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Irene Appelbaum
University of Montana (Missoula, MT 59801-4494)
Completing Phase I of Making Kutenai Tales Accessible: Searchable Text, Interlinearized Narratives, and Audio Recordings

An annotated edition, in digital and audio form, of nine folktales in the endangered Kutenai language, spoken in the northwestern United States and southeastern British Columbia, Canada.

Kutenai (also Kootenai, Kootenay, Ktunaxa, and Ksanka) is a language isolate spoken in the northwest of the United States and in southeast British Columbia by no more than a handful of fluent speakers. The effort to document Kutenai folktales was begun a century ago by Franz Boas, and his student Alexander Chamberlain, who transcribed 77 such stories, leading to the 1918 publication, Kutenai Tales. This project seeks funding to make nine of these stories accessible as a lasting documentary, cultural, pedagogical, and analytic resource. The goals of this project are: 1) to complete the in-progress creation of searchable text from image files of nine of these stories; 2) to convert a number of these stories into modern Kutenai orthography and spelling, in order to 3) create audio-recordings of these stories, first being read by one of the few remaining fluent and literate native speakers, and then being retold in his own words; 4) to complete an interlinear database with linguistically annotated and glossed versions of these stories; and 5) to perform preliminary analysis on the interlinearized texts to investigate the relation between grammar and discourse structure. The data produced for this project—searchable text files, interlinearized texts, audio-recordings, and metadata spreadsheets—will be archived at the American Philosophical Society Library in Philadelphia.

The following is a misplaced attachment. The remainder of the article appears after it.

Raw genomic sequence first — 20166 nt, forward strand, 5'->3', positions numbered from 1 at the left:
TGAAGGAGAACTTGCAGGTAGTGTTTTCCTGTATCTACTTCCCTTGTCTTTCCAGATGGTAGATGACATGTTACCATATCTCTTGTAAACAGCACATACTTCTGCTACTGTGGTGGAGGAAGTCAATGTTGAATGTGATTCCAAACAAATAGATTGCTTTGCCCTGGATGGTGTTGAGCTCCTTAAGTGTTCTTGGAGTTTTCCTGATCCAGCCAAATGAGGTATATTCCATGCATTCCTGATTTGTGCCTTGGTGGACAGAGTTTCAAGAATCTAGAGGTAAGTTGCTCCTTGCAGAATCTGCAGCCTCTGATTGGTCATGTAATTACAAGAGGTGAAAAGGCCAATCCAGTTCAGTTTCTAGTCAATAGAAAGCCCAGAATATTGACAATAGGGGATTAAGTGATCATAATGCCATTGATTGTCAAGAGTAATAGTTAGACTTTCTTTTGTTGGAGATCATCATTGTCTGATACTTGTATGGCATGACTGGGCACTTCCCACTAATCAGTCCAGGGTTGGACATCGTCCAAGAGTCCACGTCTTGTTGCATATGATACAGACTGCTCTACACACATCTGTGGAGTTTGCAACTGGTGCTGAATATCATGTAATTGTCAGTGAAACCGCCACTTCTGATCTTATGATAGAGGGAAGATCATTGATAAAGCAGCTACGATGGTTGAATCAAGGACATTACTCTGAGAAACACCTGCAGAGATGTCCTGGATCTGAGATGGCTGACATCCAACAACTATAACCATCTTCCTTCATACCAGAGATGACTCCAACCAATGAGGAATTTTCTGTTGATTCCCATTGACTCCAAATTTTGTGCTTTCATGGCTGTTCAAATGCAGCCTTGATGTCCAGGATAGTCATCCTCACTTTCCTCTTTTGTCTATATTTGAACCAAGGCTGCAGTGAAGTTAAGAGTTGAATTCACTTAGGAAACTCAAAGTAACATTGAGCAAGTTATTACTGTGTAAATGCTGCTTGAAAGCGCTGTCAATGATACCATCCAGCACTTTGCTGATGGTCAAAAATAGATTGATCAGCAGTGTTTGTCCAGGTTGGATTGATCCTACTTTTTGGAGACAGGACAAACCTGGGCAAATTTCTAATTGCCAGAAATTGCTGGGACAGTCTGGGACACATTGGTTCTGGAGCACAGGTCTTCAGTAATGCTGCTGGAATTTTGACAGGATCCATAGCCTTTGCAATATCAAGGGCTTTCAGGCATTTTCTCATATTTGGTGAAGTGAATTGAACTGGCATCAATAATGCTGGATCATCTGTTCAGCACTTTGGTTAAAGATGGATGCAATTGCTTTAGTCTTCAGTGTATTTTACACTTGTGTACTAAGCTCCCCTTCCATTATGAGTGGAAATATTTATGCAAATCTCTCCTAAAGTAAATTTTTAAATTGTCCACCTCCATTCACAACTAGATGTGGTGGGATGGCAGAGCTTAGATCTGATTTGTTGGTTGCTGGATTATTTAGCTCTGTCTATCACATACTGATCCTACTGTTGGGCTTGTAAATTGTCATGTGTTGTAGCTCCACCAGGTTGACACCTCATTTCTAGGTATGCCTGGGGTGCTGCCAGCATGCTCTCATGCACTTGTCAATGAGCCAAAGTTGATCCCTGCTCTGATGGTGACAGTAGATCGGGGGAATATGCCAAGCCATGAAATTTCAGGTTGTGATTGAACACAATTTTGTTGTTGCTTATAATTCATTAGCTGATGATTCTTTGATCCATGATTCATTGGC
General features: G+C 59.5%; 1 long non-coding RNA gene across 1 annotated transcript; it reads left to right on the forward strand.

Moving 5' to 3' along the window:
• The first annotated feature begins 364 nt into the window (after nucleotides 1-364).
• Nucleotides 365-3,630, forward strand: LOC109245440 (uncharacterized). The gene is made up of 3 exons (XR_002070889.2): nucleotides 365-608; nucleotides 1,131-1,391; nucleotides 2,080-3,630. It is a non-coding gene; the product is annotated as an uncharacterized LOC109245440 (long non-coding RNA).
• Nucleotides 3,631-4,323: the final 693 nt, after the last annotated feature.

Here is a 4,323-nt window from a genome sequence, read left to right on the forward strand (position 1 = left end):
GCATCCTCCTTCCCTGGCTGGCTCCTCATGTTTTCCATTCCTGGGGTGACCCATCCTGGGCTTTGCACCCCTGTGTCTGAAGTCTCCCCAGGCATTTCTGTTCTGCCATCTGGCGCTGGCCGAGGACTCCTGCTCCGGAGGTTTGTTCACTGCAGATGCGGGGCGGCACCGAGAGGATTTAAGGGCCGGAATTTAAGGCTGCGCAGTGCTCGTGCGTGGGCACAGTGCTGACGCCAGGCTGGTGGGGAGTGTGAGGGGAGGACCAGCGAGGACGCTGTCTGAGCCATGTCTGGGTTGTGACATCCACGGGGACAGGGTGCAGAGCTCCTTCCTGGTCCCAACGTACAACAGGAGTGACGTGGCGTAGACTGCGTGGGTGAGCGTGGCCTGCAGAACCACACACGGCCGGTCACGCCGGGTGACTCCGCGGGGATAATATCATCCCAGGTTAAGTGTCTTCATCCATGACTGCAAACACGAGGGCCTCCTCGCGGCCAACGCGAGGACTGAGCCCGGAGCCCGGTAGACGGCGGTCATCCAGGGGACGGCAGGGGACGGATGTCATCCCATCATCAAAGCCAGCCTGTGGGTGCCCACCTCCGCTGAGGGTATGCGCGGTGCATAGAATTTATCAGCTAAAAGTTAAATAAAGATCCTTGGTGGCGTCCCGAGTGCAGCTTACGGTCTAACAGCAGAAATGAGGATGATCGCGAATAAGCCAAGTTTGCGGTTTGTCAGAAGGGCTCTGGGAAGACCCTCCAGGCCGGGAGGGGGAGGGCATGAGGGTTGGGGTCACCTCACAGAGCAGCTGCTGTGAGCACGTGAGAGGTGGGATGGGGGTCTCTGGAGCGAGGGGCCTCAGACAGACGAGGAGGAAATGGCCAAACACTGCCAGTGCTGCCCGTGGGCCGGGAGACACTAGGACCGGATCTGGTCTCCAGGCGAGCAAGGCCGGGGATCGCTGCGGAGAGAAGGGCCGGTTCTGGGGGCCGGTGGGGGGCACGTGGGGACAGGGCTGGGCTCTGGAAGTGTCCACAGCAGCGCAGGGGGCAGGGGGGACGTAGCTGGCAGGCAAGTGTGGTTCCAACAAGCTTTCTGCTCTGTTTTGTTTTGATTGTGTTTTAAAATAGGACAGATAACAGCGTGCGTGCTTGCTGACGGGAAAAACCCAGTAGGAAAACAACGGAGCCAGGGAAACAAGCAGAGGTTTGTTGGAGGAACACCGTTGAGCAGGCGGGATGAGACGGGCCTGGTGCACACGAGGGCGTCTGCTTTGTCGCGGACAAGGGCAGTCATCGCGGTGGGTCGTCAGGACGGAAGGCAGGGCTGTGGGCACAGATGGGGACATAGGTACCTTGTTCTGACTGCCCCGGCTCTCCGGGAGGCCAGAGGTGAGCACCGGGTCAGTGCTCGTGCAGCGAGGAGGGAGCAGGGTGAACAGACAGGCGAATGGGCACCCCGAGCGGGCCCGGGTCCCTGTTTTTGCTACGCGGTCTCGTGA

[Grant products]

Project fields:

Dynamic Language Infrastructure-Documenting Endangered Languages - Fellowships

Research Programs

$50,400 (approved)
$50,400 (awarded)

Grant period:
8/1/2018 – 7/31/2019